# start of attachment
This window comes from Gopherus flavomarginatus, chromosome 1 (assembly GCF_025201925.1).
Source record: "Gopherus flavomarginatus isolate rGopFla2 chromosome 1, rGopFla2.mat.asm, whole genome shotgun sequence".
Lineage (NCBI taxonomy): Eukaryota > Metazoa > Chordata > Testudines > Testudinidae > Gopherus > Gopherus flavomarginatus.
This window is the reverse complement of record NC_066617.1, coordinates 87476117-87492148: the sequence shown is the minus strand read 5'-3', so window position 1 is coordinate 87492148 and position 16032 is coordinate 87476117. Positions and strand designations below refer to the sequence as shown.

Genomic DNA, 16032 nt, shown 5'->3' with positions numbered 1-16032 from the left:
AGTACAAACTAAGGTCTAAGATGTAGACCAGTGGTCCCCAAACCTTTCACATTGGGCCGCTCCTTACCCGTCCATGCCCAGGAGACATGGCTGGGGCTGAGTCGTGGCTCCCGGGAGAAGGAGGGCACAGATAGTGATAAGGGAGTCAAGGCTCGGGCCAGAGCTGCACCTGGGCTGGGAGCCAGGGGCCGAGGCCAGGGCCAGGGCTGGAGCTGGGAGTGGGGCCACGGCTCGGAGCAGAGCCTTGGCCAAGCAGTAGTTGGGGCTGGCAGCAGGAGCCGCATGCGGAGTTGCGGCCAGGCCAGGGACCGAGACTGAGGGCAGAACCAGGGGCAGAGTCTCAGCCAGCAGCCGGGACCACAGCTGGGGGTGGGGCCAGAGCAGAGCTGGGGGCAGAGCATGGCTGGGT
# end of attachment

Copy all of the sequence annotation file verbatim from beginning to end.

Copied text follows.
This window comes from Gopherus flavomarginatus, chromosome 1 (assembly GCF_025201925.1).
Source record: "Gopherus flavomarginatus isolate rGopFla2 chromosome 1, rGopFla2.mat.asm, whole genome shotgun sequence".
Lineage (NCBI taxonomy): Eukaryota > Metazoa > Chordata > Testudines > Testudinidae > Gopherus > Gopherus flavomarginatus.
This window is the reverse complement of record NC_066617.1, coordinates 87476117-87492148: the sequence shown is the minus strand read 5'-3', so window position 1 is coordinate 87492148 and position 16032 is coordinate 87476117. Positions and strand designations below refer to the sequence as shown.

Genomic DNA, 16032 nt, shown 5'->3' with positions numbered 1-16032 from the left:
AGTACAAACTAAGGTCTAAGATGTAGACCAGTGGTCCCCAAACCTTTCACATTGGGCCGCTCCTTACCCGTCCATGCCCAGGAGACATGGCTGGGGCTGAGTCGTGGCTCCCGGGAGAAGGAGGGCACAGATAGTGATAAGGGAGTCAAGGCTCGGGCCAGAGCTGCACCTGGGCTGGGAGCCAGGGGCCGAGGCCAGGGCCAGGGCTGGAGCTGGGAGTGGGGCCACGGCTCGGAGCAGAGCCTTGGCCAAGCAGTAGTTGGGGCTGGCAGCAGGAGCCGCATGCGGAGTTGCGGCCAGGCCAGGGACCGAGACTGAGGGCAGAACCAGGGGCAGAGTCTCAGCCAGCAGCCGGGACCACAGCTGGGGGTGGGGCCAGAGCAGAGCTGGGGGCAGAGCATGGCTGGGT